33.The first-born according to his birthright (170) Although of the sons of Jacob four were born of bond-women; yet, since they were the elder, they had precedence of their younger brethren, who had descended from free-born mothers; whence it appears that they had been accustomed by their father to keep this order. What, then, some one may say, becomes of the declaration, “the son of the bond-woman shall not be heir with the son of the free-woman?” Truly, I think, since Ishmael was rejected, by the divine oracle proceeding from the mouth of Sarah, as Esau was afterwards, Jacob was fully taught that he had as many heirs as he had sons. Hence arose that equality which caused each to keep his place, first, middle, or last, according to his age. But the design of Moses was to show, that although Benjamin was the youngest, yet he was preferred to all the rest in honor; because Joseph could not refrain from giving him the principal token of his love. It was, indeed, his intention to remain unknown; but affection so far prevails, that, beyond the purpose of his mind, he suddenly breaks out into a declaration of his affection. From the concluding portion of the chapter we gather, what I recently intimated, that the feast was unusually luxurious, and that they were received to it, in a liberal and joyful manner, beyond the daily custom. For the word שכר (shakar,) they “were merry,” signifies, either that they were not always accustomed to drink wine, or that there was more than ordinary indulgence at the sumptuous tables spread for them. Here, however, no intemperance is implied, (so that drunkards may not plead the example of the holy fathers as a pretext for their crime,) but an honorable and moderate liberality. I acknowledge, indeed, that the word has a double meaning, and is often taken in an ill sense; as in Genesis 9:21, and in similar places: but in the present instance the design of Moses is clear. Should any one object, that a frugal use of food and drink is simply that which suffices for the nourishing of the body: I answer, although food is properly for the supply of our necessities, yet the legitimate use of it may proceed further. For it is not in vain, that our food has savor as well as vital nutriment; but thus our heavenly Father sweetly delights us with his delicacies. And his benignity is not in vain commended in Psalms 104:15, where he is said to create “wine that maketh glad the heart of man.” Nevertheless, the more kindly he indulges us, the more solicitously ought we to restrict ourselves to a frugal use of his gifts. For we know how unbridled are the appetites of the flesh. Whence it happens that, in abundance, it is almost always lascivious, and in penury, impatient. We must, however, adhere to St. Paul’s method, that we know how to abound and to suffer need; that is, we must take great care if we have unusual plenty, that it does not hurry us into luxury; and, on the other hand, we must see to it, that we bear poverty with an equal mind. Some one, perhaps, will say, that the flesh is more than sufficiently ingenious in giving a specious color to its excesses; and, therefore, nothing more should be allowed to it than necessity demands. And, truly, I confess, we must diligently attend to what Paul prescribes, (Romans 13:14,)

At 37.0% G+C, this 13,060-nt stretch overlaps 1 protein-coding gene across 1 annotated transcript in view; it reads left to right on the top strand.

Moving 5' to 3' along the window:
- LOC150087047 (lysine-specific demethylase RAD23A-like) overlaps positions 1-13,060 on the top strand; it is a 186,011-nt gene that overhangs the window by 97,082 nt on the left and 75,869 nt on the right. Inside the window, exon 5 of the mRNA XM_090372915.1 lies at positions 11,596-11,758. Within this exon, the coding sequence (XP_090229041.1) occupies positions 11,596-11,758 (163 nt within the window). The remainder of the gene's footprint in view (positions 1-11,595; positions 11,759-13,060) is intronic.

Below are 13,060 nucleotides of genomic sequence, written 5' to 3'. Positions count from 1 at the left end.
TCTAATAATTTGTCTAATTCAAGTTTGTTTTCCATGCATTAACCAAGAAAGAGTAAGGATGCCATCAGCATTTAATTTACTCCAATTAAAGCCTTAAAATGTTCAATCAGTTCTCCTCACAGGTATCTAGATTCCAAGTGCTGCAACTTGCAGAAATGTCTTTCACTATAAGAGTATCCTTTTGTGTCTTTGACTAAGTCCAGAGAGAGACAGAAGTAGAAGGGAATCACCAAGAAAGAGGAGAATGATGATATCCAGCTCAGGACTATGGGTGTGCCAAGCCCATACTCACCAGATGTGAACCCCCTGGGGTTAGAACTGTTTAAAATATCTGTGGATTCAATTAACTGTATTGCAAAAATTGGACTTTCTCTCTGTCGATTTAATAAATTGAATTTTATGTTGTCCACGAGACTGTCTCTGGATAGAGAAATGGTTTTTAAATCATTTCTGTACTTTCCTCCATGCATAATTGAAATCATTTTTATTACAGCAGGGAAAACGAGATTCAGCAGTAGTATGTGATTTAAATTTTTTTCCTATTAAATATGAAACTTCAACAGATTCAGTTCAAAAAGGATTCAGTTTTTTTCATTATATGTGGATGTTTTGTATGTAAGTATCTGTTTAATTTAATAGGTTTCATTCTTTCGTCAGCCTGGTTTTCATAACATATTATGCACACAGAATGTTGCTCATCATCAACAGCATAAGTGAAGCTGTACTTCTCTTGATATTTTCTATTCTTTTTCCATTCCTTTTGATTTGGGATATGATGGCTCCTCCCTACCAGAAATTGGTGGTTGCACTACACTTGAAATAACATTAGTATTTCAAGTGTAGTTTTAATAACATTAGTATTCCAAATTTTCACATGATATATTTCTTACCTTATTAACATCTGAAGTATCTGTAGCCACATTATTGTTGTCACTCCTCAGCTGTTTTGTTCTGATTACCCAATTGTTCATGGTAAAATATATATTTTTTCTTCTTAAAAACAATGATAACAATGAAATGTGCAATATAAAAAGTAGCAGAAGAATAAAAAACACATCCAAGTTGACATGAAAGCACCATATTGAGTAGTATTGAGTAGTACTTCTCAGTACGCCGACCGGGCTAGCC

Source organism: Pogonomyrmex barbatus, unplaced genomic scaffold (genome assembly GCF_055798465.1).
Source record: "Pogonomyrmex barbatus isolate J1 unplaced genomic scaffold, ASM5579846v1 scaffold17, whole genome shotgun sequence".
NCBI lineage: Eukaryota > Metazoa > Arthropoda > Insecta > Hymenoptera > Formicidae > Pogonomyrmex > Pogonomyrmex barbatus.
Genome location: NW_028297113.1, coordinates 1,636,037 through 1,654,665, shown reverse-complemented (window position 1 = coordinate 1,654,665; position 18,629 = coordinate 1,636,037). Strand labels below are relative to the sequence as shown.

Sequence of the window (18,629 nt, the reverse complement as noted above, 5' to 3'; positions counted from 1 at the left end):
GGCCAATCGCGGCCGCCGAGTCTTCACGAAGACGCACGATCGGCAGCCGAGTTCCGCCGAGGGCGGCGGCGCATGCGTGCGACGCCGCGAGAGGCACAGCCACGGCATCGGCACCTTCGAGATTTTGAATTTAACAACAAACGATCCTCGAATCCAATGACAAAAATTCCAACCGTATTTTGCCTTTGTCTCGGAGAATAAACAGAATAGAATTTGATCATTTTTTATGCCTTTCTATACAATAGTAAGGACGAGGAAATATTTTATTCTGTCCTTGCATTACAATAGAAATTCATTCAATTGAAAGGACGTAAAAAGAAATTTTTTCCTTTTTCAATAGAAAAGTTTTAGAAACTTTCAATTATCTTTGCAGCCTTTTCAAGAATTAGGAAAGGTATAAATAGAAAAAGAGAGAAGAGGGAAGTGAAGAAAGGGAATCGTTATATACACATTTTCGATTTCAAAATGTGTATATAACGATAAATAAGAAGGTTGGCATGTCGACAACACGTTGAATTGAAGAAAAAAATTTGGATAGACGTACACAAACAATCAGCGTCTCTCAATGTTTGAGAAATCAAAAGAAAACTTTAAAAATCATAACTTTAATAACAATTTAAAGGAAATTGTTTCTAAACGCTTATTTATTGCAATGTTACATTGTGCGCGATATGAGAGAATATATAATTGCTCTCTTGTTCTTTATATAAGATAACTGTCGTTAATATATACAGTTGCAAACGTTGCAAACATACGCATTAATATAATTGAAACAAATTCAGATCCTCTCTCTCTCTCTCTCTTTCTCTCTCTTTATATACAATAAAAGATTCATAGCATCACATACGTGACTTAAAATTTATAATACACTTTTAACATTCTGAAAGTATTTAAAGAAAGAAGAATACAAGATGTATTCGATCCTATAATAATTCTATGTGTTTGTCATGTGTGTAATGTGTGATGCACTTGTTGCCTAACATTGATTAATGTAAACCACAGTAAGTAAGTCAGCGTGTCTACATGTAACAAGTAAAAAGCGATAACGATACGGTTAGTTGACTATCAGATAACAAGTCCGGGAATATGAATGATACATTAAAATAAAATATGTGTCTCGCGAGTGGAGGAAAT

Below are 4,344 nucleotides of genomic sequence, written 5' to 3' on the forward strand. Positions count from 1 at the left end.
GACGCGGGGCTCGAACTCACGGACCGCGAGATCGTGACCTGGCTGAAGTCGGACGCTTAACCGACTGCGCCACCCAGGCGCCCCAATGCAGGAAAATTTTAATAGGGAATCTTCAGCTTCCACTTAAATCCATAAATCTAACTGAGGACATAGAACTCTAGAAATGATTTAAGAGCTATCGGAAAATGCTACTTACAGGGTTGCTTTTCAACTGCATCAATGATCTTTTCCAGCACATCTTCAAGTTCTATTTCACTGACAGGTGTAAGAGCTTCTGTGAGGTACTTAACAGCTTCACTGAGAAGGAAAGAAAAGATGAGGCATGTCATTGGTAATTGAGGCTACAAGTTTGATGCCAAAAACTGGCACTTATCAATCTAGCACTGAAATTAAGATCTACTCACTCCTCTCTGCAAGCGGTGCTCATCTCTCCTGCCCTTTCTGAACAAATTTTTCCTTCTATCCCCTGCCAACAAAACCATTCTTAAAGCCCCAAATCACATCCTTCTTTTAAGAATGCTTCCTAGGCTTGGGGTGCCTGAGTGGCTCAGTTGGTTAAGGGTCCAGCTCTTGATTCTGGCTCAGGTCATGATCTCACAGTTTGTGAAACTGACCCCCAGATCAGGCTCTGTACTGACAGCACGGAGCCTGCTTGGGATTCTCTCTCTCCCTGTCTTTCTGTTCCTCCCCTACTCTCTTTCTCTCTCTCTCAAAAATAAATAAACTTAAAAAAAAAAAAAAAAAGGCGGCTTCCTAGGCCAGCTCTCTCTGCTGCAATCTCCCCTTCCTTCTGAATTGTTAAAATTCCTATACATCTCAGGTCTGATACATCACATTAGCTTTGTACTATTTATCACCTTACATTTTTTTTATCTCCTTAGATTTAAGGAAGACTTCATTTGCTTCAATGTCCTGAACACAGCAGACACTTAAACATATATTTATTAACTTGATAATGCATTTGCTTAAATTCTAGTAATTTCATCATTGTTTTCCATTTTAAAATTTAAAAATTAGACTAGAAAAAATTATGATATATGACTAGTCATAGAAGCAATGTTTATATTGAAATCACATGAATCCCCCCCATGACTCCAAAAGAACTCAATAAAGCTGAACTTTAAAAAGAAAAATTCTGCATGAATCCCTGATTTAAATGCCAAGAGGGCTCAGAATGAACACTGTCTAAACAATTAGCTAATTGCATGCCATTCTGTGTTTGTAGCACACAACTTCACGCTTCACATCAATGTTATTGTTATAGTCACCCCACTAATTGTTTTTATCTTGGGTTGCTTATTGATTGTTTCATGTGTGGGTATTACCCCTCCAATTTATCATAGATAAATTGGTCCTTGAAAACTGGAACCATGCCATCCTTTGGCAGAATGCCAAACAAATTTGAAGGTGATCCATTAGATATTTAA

“Make not provision for the flesh to fulfill the lusts thereof.”
But because it greatly concerns all pious people to receive their food from the hand of God, with quiet consciences, it is necessary for them to know to what extent the use of food and wine is lawful.